Times are still tough for first time buyers and getting a mortgage is often the hardest part of getting on the property ladder.
There’s been some good news recently with big lenders like Woolwich and Nationwide relaunching 90% LTV (Loan To Value) mortgage deals for new customers, but a 10% deposit still requires a big chunk of money when you think that the average house price is now around £160,000.
If you’re in the process of buying your first home, or are thinking of doing so, credit agency Experian has come up with these seven tips to help you improve the chances of getting the mortgage you need – focusing on getting your credit report in order.
For more help and advice you can download our free guide to first time buyer mortgages.
1. Understand how lenders calculate credit scores They take information from the personal history of your credit accounts contained in your credit report, plus details from your application and give relevant items a value, using their own unique formula. The total is your score.
2. Make sure your credit report is accurate Go through it carefully, looking for discrepancies such as different ways of listing your address, and clerical errors, such as duplicate listing of accounts or closed accounts marked as open. Contact the relevant lender about anything you disagree with. It’s free to see your Experian credit report with a 30-day trial of CreditExpert1.
3. Take a reality check There’s no point applying if you haven’t saved a large enough deposit or don’t earn enough to keep up with the repayments without relying on your credit card. Applying to every lender you can find could actually harm your chances. Each application is recorded on your credit report and if lenders see lots in a short period, they could think that you’re desperate or suspect a fraud.
4. Make yourself more attractive Simple steps can add valuable points to your credit score and make you more attractive to mortgage lenders. Try registering to vote at your current address, closing unused accounts or adding a note explaining if special circumstances, such as illness, caused past problems.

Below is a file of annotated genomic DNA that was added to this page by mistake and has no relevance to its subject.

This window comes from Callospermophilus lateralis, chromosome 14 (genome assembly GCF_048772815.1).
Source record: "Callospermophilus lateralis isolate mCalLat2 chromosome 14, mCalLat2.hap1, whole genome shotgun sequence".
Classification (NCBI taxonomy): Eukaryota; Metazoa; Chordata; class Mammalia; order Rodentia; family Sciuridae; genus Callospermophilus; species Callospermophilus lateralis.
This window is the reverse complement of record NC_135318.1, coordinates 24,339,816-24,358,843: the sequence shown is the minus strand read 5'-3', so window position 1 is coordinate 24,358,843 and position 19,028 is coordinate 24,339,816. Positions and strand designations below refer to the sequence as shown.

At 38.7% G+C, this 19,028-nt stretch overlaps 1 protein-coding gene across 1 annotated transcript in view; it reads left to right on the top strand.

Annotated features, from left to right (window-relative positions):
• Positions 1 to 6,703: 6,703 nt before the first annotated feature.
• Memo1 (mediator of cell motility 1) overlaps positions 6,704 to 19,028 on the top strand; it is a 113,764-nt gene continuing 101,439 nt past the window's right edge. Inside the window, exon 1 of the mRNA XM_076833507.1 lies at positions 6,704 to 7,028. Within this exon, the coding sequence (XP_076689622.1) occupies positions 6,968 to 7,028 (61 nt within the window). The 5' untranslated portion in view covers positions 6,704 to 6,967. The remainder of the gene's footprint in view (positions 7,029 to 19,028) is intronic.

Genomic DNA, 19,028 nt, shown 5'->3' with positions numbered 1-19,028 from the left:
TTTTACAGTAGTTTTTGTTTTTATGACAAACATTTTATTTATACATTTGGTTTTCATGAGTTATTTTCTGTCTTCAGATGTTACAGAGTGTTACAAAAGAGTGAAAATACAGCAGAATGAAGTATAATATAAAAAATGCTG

5. Remember, remember Make sure you make repayments on time, every time – a missed or late repayment stays on your credit report for at least three years and could cost you the house of your dreams. Set up direct debits if you’re forgetful.
6. Know the score You can find out your Experian Credit Score as often as you like during your free trial of CreditExpert1 - it will give you a good idea of how an application will be assessed.
7. Be patient There’s a reason why the average age of a first time buyer is 352 – it takes time to build a good credit history, save a sufficiently large deposit and earn enough to take on repayments and running costs. It’s worth knowing your credit status – as it may well pay off in the long run.
Stamp duty warning
It’s also worth remembering that from the end of March next year, the Government’s starting threshold for stamp duty on first time buyer property purchases will drop back from £250,000 to £125,000 – so if you’re buying your first home for between £125,001 and £250,000, you could save up to £2,500 in stamp duty by completing before the deadline.
To see how much stamp duty you'll pay when buying a new home, try our stamp duty calculator.
1 New customers only. Monthly fee applies after free trial. 2 http://www.propertywire.com/news/europe/average-age-of-first-time-buyer-in-uk-rises-to-35-201108235484.html